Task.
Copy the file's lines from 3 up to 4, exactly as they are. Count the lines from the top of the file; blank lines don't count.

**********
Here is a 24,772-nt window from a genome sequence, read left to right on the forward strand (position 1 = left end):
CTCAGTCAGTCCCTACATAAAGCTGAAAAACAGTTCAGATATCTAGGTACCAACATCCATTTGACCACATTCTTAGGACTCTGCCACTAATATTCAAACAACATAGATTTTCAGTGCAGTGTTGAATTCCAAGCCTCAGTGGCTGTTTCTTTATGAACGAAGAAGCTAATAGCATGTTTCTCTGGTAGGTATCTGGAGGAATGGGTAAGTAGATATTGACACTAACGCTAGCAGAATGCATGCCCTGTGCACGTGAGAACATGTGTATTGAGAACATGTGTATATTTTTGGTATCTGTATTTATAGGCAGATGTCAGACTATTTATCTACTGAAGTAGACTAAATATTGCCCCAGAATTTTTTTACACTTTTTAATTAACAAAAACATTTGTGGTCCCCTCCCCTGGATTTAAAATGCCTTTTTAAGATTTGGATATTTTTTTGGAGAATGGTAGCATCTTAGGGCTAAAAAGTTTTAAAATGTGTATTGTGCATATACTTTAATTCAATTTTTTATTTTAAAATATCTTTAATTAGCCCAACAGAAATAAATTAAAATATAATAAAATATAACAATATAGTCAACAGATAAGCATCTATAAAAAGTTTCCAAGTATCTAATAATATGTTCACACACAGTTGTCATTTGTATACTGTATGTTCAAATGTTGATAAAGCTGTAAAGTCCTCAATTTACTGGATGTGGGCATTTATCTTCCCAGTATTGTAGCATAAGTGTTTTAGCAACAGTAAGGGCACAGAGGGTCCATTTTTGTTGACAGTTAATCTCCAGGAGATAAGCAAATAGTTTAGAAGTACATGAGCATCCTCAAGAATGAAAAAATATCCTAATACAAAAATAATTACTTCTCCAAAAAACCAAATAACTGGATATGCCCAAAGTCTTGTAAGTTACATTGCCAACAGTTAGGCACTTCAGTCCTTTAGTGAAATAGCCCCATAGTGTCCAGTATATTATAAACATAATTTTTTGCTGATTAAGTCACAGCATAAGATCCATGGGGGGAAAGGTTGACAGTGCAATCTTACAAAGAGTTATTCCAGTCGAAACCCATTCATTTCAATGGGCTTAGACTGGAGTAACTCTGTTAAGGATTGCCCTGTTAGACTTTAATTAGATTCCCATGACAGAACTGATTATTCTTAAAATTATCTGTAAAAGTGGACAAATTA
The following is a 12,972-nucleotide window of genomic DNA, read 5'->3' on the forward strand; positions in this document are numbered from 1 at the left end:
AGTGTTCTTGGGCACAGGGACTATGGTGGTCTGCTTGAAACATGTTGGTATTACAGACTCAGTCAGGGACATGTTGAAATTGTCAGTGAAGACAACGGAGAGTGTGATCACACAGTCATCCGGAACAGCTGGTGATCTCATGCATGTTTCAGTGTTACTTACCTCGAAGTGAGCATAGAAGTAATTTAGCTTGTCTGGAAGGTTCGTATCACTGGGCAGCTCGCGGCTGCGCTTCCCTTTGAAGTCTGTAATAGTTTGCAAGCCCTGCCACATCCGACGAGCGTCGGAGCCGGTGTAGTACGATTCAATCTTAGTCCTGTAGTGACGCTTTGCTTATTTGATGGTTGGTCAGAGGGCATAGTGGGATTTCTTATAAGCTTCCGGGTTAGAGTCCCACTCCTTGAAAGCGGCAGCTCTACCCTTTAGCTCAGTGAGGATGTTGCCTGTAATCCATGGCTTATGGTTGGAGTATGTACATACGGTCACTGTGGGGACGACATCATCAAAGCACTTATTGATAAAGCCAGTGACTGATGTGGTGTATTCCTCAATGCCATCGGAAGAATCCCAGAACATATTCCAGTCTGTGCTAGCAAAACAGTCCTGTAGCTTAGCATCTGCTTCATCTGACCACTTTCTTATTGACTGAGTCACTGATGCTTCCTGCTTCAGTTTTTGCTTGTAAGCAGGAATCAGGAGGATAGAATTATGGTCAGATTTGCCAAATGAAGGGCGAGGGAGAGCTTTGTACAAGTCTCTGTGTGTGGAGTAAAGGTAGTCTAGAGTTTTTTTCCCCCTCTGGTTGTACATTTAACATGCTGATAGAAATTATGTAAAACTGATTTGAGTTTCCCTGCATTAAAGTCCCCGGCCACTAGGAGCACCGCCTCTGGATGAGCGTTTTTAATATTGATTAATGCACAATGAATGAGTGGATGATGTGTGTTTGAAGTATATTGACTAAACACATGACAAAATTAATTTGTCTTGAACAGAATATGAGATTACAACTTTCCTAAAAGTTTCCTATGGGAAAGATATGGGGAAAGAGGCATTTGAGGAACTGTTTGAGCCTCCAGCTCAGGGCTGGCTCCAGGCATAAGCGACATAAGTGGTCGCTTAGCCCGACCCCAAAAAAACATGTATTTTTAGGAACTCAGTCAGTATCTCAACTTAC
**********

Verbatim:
The following is a 12,972-nucleotide window of genomic DNA, read 5'->3' on the forward strand; positions in this document are numbered from 1 at the left end:
AGTGTTCTTGGGCACAGGGACTATGGTGGTCTGCTTGAAACATGTTGGTATTACAGACTCAGTCAGGGACATGTTGAAATTGTCAGTGAAGACAACGGAGAGTGTGATCACACAGTCATCCGGAACAGCTGGTGATCTCATGCATGTTTCAGTGTTACTTACCTCGAAGTGAGCATAGAAGTAATTTAGCTTGTCTGGAAGGTTCGTATCACTGGGCAGCTCGCGGCTGCGCTTCCCTTTGAAGTCTGTAATAGTTTGCAAGCCCTGCCACATCCGACGAGCGTCGGAGCCGGTGTAGTACGATTCAATCTTAGTCCTGTAGTGACGCTTTGCTTATTTGATGGTTGGTCAGAGGGCATAGTGGGATTTCTTATAAGCTTCCGGGTTAGAGTCCCACTCCTTGAAAGCGGCAGCTCTACCCTTTAGCTCAGTGAGGATGTTGCCTGTAATCCATGGCTTATGGTTGGAGTATGTACATACGGTCACTGTGGGGACGACATCATCAAAGCACTTATTGATAAAGCCAGTGACTGATGTGGTGTATTCCTCAATGCCATCGGAAGAATCCCAGAACATATTCCAGTCTGTGCTAGCAAAACAGTCCTGTAGCTTAGCATCTGCTTCATCTGACCACTTTCTTATTGACTGAGTCACTGATGCTTCCTGCTTCAGTTTTTGCTTGTAAGCAGGAATCAGGAGGATAGAATTATGGTCAGATTTGCCAAATGAAGGGCGAGGGAGAGCTTTGTACAAGTCTCTGTGTGTGGAGTAAAGGTAGTCTAGAGTTTTTTTCCCCCTCTGGTTGTACATTTAACATGCTGATAGAAATTATGTAAAACTGATTTGAGTTTCCCTGCATTAAAGTCCCCGGCCACTAGGAGCACCGCCTCTGGATGAGCGTTTTTAATATTGATTAATGCACAATGAATGAGTGGATGATGTGTGTTTGAAGTATATTGACTAAACACATGACAAAATTAATTTGTCTTGAACAGAATATGAGATTACAACTTTCCTAAAAGTTTCCTATGGGAAAGATATGGGGAAAGAGGCATTTGAGGAACTGTTTGAGCCTCCAGCTCAGGGCTGGCTCCAGGCATAAGCGACATAAGTGGTCGCTTAGCCCGACCCCAAAAAAACATGTATTTTTAGGAACTCAGTCAGTATCTCAACTTAC